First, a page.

Here’s Best Tool I’ve Found to Navigate and Repair Conflict

We can have every intention of showing up as the best version of ourselves in romantic relationships and it is inevitable that at some point we will be hijacked by our triggers and say or do something that creates the opposite of what we actually want. This is not bad or wrong but simply a result of getting close enough to someone that the dynamic mirrors back to us opportunities to grow and evolve past our current relational skills.

When we experience conflict we are in a survival response to a perceived threat. Whatever is happening in the moment is activating past memories in the brain that were painful or traumatic and we go into a survival response (fight/flight/freeze/fawn) in an attempt to protect ourselves. When this happens our rational mind/prefrontal cortex is offline and we operate from the limbic system/survival center of the brain. 

When one person is activated or triggered, very soon after the other one will be too – and we are off to the races in a “triggernado” as my mentors Rudy and Kelly Castro call it. 

So what do we do?

When we are in the survival state we will not be able to access the parts of the brain needed to reconnect and repair – so the first priority becomes self-regulation. You may need to separate for a little bit and call a friend, breathe, go for a walk to allow the body to come back to a regulated state. It can be challenging to take space when activated but it is a muscle we must work on building because otherwise we will likely end up creating more harm. 

Once both are regulated it is important to reflect on what happened and what it brought up and then communicate this to your partner. My mentors created this incredible “5 Step Process” which I use with all of my clients which helps to guide the reflection and give you a tangible tool to use in order to repair and restore the connection.

Here are the questions to answer:

1) What happened? (Stick to the facts – not the interpretation/opinion/personal perception) – make sure not to collapse 1 and 2 – we tend to think our interpretation of the experience is the same for the other person

2) What was the interpretation? (What did you make it mean? What story did you tell yourself? What do you think it “really meant”)

3) What was your reaction (Fight/Flight/Freeze/Fawn)? (Did you shut down? Lash out? Act passive aggressive? Etc)

4) What are your feelings underneath the reaction? (Do you feel scared, hurt, rejected, misunderstood, blamed, abandoned, alone, etc. Stick to actual feelings and emotional experiences and avoid blame by going in the direction of “I feel THEY are…)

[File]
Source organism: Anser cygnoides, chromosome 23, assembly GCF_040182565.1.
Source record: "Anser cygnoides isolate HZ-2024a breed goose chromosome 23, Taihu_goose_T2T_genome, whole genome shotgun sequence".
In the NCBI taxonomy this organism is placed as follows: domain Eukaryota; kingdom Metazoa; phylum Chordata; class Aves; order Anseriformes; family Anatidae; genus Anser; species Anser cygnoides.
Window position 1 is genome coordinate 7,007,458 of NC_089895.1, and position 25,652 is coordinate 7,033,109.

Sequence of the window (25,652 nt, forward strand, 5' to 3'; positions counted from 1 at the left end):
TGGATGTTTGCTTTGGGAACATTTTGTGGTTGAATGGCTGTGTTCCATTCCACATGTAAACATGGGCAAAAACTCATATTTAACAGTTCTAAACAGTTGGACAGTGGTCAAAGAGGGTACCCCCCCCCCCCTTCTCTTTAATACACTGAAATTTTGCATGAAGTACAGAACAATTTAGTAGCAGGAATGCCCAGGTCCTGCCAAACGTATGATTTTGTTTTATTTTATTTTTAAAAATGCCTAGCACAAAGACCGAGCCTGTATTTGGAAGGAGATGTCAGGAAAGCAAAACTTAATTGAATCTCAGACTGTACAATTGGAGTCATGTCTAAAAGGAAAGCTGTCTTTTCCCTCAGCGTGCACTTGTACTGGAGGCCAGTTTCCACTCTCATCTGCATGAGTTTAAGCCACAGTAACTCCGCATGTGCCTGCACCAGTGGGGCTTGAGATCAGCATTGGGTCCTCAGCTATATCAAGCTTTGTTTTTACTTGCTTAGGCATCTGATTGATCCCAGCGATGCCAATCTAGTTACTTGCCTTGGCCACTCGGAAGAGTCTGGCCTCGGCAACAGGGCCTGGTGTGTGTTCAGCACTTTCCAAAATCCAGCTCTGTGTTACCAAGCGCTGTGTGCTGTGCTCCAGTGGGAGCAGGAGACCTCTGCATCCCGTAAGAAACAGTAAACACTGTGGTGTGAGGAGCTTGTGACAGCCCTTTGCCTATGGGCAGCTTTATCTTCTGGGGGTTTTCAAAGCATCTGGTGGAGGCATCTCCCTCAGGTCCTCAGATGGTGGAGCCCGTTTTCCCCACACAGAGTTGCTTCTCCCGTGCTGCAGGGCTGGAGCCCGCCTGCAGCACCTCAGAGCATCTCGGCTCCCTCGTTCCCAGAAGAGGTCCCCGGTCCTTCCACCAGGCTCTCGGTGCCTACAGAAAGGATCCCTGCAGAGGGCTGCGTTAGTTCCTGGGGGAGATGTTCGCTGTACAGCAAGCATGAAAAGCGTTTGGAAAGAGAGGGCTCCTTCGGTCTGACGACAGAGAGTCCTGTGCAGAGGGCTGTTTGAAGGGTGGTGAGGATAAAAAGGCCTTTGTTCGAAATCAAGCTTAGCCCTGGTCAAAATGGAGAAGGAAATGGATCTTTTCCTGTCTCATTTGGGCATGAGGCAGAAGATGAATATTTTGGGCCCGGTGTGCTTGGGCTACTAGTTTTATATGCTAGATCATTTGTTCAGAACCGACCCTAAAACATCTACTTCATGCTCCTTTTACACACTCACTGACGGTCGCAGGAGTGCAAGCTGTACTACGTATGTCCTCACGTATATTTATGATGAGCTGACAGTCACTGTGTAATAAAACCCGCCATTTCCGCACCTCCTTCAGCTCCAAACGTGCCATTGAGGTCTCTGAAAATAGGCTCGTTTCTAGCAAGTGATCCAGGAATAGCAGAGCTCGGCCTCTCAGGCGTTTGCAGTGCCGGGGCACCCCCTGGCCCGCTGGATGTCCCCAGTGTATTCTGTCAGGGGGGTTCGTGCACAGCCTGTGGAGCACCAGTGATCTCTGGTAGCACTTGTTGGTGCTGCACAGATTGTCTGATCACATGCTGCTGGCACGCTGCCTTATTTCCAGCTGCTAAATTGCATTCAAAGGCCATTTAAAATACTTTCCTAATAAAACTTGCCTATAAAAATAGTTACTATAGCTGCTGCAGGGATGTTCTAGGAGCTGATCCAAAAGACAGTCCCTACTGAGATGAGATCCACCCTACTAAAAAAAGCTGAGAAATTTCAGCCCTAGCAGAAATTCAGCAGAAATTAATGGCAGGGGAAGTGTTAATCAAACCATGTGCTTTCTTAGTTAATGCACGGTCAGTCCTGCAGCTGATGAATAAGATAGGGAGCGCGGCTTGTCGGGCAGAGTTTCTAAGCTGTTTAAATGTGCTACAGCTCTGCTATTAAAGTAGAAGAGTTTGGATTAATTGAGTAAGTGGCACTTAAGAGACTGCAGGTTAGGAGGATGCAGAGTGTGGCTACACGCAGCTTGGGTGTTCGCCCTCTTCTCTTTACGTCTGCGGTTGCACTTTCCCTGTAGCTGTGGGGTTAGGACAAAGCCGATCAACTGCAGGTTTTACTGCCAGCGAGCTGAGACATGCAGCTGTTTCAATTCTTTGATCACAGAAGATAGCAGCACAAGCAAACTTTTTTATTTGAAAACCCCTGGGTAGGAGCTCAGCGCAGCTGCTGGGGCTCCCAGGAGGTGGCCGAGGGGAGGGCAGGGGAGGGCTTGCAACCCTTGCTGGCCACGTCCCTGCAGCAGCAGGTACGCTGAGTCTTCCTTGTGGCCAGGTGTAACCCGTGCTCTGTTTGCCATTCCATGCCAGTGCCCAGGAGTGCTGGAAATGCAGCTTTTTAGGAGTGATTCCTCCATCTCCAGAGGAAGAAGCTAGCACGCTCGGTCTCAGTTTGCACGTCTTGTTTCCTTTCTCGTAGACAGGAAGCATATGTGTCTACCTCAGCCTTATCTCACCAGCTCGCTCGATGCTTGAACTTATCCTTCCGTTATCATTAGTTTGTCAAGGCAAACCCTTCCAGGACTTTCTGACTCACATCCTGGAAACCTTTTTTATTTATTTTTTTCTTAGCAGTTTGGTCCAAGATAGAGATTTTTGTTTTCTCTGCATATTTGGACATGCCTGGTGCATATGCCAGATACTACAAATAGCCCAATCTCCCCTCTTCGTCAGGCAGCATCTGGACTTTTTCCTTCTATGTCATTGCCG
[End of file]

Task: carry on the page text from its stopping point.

5) Where in your past have you felt these feelings? (Trace the feelings and leave out the details of the current story. See if you can connect to the history of the feelings and eventually get to the root of where they were initially felt)

The purpose of these questions is to develop an understanding of your own experience and bring your partner into your world and vice versa. Both people are having their own experience of what is happening and both peoples experiences are valid. The opportunity for healing comes when we can set aside who is right or wrong and be committed to understanding and having compassion for one another. 

Once you have answered the questions you come back together to share. Person A goes first and shares all of the questions in their entirety. Person B then reflects back “what I heard you say was…” and shares as much as possible of what they heard. Person B then checks in with Person A by asking “did I miss anything?” which then gives Person A a chance to fill in anything that was missed. Then you switch. This process creates a space for each person to be seen and heard which is medicine because most of the time that is the largest part of what we are needing anyway. After that the energy naturally opens up for people to make requests or agreements on how to support the relationship moving forward. 

This tool takes practice and I would recommend having outside support when practicing this level of conscious communication because it takes some practice. Think of how many years you have been communicating (or not communicating) in ways that are maladaptive. Once you master it though it is absolute MEDICINE for relationships and creates the space for more love, connection and intimacy.

We need practical and tangible tools and action steps to take in order to co-create loving and connected relationships. If you found this helpful please share it and if you’d like to connect to discuss options for receiving coaching support here is the link to book a consult call:

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